Hawaii

Every person counts...up to 8,182 through 4/12:

Total for the period of Apr. 6, 2014 through Apr. 12, 2014

Total since October 1, 2013

29,314 Applications completed in the Individual Marketplace
8,182 Enrollments in the Individual Marketplace

Whoops...apparently I was wrong about Hawaii not joining in with most other states on the "finish by 4/15 if you started by 3/31" bandwagon. Thanks to deaconblues for the catch:

Total since October 1, 2013

28,374 Applications completed in the Individual Marketplace
 7,788 QHP Enrollments in the Individual Marketplace
557 Employers applied to SHOP Marketplace
269 QHP Enrollments from the SHOP Marketplace

Hawaii makes a correction by separating out their SHOP enrollees...

Connector Updates for March 31, 2014

  • Total since October 1, 2013:
  • 24,176 Applications completed in the Individual Marketplace
  • 7,596 QHP Enrollments in the Individual Marketplace
  • 1,280 attestation forms filled out
  • 544 Employers applied to SHOP Marketplace
  • 265 QHP Enrollments from the SHOP Marketplace

The Hawaii Health Connector has enrolled 7,861 individuals as of the March 31 deadline, with another 24,176 who completed applications for coverage through the state-run online health insurance exchange. 

...It is important to note there are only about 50,000 uninsured people in Hawaii who are not deemed Medicaid eligible, which makes Hawaii’s market small compared to other states.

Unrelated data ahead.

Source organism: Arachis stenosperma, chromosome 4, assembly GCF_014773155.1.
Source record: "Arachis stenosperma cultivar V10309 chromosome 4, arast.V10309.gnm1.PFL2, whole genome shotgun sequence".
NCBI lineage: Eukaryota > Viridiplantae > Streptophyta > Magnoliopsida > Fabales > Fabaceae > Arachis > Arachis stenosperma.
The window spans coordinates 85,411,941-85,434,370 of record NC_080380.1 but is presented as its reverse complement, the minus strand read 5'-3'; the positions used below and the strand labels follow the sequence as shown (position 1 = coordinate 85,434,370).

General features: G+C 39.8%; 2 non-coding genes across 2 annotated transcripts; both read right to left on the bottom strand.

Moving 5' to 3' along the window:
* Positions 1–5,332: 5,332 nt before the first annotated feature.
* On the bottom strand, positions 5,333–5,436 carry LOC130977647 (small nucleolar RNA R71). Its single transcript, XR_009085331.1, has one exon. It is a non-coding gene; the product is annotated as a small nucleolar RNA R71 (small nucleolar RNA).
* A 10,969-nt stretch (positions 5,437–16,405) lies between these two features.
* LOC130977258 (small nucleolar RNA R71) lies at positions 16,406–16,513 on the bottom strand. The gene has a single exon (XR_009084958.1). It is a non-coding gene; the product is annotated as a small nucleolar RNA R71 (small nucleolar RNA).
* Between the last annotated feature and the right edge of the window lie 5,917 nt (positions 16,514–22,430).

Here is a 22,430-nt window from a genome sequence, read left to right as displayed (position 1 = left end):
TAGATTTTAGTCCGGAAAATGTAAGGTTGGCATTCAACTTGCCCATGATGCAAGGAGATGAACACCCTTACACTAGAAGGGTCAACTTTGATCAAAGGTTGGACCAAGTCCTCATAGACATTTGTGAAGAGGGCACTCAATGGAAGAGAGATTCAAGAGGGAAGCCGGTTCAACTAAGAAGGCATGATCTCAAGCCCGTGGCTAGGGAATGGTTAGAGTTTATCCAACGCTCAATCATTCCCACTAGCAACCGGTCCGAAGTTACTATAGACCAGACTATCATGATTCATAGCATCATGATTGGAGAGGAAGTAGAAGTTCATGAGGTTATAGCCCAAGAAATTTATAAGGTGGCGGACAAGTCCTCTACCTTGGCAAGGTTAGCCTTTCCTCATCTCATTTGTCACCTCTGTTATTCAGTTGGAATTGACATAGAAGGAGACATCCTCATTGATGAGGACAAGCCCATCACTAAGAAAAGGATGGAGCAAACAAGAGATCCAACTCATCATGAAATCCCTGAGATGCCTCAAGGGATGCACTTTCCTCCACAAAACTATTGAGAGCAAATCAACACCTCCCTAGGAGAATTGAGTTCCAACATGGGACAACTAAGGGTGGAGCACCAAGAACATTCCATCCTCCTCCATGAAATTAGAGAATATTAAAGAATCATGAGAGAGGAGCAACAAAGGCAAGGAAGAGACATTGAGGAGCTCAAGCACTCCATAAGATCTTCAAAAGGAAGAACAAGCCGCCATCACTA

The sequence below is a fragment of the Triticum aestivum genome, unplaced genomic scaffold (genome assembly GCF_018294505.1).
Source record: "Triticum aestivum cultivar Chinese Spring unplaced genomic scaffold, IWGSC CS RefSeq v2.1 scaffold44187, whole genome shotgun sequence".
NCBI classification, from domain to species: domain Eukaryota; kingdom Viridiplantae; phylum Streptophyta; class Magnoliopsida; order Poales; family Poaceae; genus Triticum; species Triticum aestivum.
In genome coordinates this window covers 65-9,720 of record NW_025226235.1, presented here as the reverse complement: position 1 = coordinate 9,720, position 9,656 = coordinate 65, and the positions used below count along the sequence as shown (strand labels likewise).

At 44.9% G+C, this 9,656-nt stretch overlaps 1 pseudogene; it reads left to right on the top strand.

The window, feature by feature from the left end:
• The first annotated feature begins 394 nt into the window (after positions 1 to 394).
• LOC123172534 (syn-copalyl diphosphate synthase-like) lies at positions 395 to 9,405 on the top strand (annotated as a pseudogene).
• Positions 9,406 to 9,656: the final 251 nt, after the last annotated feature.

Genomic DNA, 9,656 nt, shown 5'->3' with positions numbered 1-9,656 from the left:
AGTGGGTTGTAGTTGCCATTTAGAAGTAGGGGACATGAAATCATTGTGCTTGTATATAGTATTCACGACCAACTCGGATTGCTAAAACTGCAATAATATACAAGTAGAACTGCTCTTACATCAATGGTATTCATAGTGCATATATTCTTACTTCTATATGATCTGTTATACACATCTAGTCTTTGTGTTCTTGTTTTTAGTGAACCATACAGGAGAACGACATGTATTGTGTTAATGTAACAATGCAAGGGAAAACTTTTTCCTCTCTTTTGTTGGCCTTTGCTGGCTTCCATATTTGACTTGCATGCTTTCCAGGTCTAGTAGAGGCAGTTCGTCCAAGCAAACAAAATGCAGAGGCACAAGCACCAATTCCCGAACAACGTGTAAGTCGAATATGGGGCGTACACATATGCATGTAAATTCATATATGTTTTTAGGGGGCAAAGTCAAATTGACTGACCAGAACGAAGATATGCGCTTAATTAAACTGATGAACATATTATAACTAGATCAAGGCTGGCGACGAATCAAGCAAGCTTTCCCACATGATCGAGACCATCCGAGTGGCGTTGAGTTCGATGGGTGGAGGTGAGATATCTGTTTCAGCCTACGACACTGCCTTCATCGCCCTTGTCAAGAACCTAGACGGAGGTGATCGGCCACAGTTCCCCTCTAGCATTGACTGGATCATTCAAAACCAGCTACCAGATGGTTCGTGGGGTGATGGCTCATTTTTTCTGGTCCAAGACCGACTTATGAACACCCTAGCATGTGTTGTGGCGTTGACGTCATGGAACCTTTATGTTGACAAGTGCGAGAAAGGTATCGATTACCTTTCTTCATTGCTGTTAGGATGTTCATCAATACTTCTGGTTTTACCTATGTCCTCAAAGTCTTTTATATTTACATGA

...Kayla Rosenfeld, spokeswoman for the state Department of Human Services, told PBN on Wednesday that since Oct. 1 — when the department launched its new online eligibility system KOLEA— net Medicaid enrollment in Hawaii has increased by 46,605, which is close to the expected increase of 48,000.

OK, this just adds to the confusion over the "extension periods"...not only is Kentucky joining the "you have until 4/15 if you started by 3/31" brigade, but it appears that they're also allowing people to start the application/enrollment process between 4/4 - 4/11 as well:

Gov. Steve Beshear announced Tuesday that the state will extend its deadline. People will be able to file for health insurance from April 4 to April 11.

The official deadline had been midnight March 31. Gwenda Bond, spokeswoman for the Cabinet for Health and Family Services, said 21,000 people signed up over the weekend, including 12,000 people who signed up Monday. The deadline affected only those signing up for private health insurance, because those eligible for Medicaid can apply at any time.

Because of the high demand, Bond said, state officials decided to add additional days for enrollment or a "special enrollment period." The days between the March 31 deadline and the special enrollment period will allow for some tweaks to the technical system to allow for the extension, she said.

Huh. Good for them, but if that's the case, why not just bump this out to 4/15 and be done with it? Weird.

Not exactly a glowing review of Hawaii's performance, but the final 3/31 number is higher than before, anyway (I'm going with 7,990 as "under 8,000" for now)...no Medicaid news here, however: